Cameron is bitching about a £73,000 car and wants to buy a £29 billion Trident missile system.

The push-back on this could be amusing.


She believed in nothing; only her skepticism kept her from being an atheist. -- Jean-Paul Sartre

by ATinNM on Fri Apr 16th, 2010 at 02:30:04 PM EST
[ Parent ]
But, but, without that we'll be invaded by the Chinese....

Any idiot can face a crisis - it's day to day living that wears you out.
by ceebs (ceebs (at) eurotrib (dot) com) on Fri Apr 16th, 2010 at 02:38:54 PM EST
[ Parent ]
I think it's going to take a bit more than a few nukes to stop the Chinese if they decide they want to invade.

Be nice to America. Or we'll bring democracy to your country.
by Drew J Jones (pedobear@pennstatefootball.com) on Fri Apr 16th, 2010 at 02:50:14 PM EST
[ Parent ]
you know that, I know that. I imagine even Cameron knows that. But it's easy for a conservative to sell fear as military endeavour, a lot harder to do the sensible thing.

keep to the Fen Causeway
by Helen (lareinagal at yahoo dot co dot uk) on Fri Apr 16th, 2010 at 03:02:41 PM EST
[ Parent ]
ZOMGTEHPREZNITISAKENYAMUSLIN!!!!

Be nice to America. Or we'll bring democracy to your country.
by Drew J Jones (pedobear@pennstatefootball.com) on Fri Apr 16th, 2010 at 04:01:52 PM EST
[ Parent ]
Never fear.  

Oceania will fight the EastAsian hordes to protect Airstrip One.

She believed in nothing; only her skepticism kept her from being an atheist. -- Jean-Paul Sartre

by ATinNM on Fri Apr 16th, 2010 at 03:16:33 PM EST
[ Parent ]
BBC | BBC College of Journalism Discussion Homepage

What did last night's election debate mean for British journalism and media?

The thoughts of some of our regular bloggers are below. Please add your view in the comment box.



Any idiot can face a crisis - it's day to day living that wears you out.
by ceebs (ceebs (at) eurotrib (dot) com) on Fri Apr 16th, 2010 at 10:57:30 AM EST
The Media Blog: A "first class" performance by Cameron and ITV
Pundits, journalists and news reporters tried hard to talk in professional terms about David Cameron's poor showing in the Leaders Debate last night but some critics were slightly less subtle. ITV may this morning be wishing it had read the Tweets and Facebook updates it shared with the world a little more closely (if the video* doesn't play, there are some screengrabs beneath):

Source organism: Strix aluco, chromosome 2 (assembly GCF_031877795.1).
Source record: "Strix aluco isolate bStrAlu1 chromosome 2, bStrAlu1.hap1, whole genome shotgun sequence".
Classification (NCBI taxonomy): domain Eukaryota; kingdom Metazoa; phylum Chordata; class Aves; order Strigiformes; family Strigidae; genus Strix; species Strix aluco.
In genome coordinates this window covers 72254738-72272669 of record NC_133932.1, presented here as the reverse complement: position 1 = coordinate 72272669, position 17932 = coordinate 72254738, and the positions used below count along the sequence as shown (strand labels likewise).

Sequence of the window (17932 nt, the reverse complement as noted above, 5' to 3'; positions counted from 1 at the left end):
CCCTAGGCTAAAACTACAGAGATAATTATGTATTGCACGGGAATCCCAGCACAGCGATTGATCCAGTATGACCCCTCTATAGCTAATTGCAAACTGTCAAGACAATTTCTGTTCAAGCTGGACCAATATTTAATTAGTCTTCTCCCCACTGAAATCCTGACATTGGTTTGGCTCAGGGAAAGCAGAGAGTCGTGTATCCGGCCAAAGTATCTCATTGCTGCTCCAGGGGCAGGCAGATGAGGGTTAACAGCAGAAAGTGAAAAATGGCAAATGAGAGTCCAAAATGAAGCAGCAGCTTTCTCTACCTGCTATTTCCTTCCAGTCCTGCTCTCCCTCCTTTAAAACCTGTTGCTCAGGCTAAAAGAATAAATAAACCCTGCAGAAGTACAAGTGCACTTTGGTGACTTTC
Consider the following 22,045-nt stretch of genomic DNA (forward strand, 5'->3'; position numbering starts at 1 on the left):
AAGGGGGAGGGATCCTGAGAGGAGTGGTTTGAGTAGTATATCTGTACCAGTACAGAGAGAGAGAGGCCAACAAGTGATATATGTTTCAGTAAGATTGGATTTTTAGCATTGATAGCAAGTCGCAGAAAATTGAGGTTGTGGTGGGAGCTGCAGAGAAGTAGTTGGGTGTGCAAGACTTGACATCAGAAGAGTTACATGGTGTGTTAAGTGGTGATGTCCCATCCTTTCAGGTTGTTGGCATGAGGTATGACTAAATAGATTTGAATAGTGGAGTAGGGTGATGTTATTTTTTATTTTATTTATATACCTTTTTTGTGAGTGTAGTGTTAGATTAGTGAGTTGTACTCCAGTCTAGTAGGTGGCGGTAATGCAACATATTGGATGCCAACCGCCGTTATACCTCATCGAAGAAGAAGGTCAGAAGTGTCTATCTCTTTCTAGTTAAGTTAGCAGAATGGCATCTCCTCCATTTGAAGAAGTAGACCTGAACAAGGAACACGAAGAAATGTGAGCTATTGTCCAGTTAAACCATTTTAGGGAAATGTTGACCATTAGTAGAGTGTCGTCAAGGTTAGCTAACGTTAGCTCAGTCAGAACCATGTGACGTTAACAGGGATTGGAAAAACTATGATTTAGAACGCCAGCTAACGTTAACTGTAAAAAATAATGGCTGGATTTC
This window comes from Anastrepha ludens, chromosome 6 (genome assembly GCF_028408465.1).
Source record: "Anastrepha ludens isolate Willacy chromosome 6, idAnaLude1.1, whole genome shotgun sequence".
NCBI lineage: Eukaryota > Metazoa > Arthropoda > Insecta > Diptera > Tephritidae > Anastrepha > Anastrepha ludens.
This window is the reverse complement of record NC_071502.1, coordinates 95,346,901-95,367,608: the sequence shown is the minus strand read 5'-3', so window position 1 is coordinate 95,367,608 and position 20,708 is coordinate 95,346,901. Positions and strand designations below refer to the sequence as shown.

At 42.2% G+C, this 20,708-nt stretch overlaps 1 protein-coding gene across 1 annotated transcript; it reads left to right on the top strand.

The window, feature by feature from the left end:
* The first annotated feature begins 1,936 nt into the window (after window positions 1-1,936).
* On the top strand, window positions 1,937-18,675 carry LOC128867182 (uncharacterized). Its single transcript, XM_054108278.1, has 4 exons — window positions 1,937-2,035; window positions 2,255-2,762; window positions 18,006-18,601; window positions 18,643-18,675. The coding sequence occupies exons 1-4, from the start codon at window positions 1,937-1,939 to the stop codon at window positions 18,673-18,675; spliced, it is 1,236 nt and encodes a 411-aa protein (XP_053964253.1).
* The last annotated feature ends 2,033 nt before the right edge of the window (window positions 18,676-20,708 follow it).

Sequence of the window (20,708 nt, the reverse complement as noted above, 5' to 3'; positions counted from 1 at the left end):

(ITV have copyright blocked the video, but the screengrabs are still there.

Any idiot can face a crisis - it's day to day living that wears you out.

by ceebs (ceebs (at) eurotrib (dot) com) on Fri Apr 16th, 2010 at 11:13:26 AM EST
ICM sees Clegg's support surging.

Be nice to America. Or we'll bring democracy to your country.
by Drew J Jones (pedobear@pennstatefootball.com) on Fri Apr 16th, 2010 at 11:32:06 AM EST
[ Parent ]
He's got to solidify that with some very astute owrk in the next week, and he's got to win the next two debates as well.

keep to the Fen Causeway
by Helen (lareinagal at yahoo dot co dot uk) on Fri Apr 16th, 2010 at 12:58:16 PM EST
[ Parent ]
The big concern right now is that he'll get too conservative in the next two debates for fear of screwing it up.

Be nice to America. Or we'll bring democracy to your country.
by Drew J Jones (pedobear@pennstatefootball.com) on Fri Apr 16th, 2010 at 01:18:51 PM EST
[ Parent ]
It's a danger, but Vince holds the economic policy so that means that Clegg is free to just do the Diana bambi eyes thing again and look deeeeply caring.

Brown doesn't have to respond to this cos it's not threatening his vote so he'll just stay wonky cos that's his comfort zone. It's cameron who'll have to come out swinging and I'm wondering what he;ll say.

keep to the Fen Causeway

by Helen (lareinagal at yahoo dot co dot uk) on Fri Apr 16th, 2010 at 02:11:25 PM EST
[ Parent ]
But does Cameron come out swinging against Clegg?  That could be a mistake, both because (1) it would elevate Clegg and the Lib-Dems even more and (2) it would be pretty transparent and nasty in the eyes of voters who seem to have already formed a fairly positive opinion of Clegg.

Brown should be happy by all of this, of course.  As long as Cameron isn't getting a majority of seats, he's still got a shot to hold the office.

Be nice to America. Or we'll bring democracy to your country.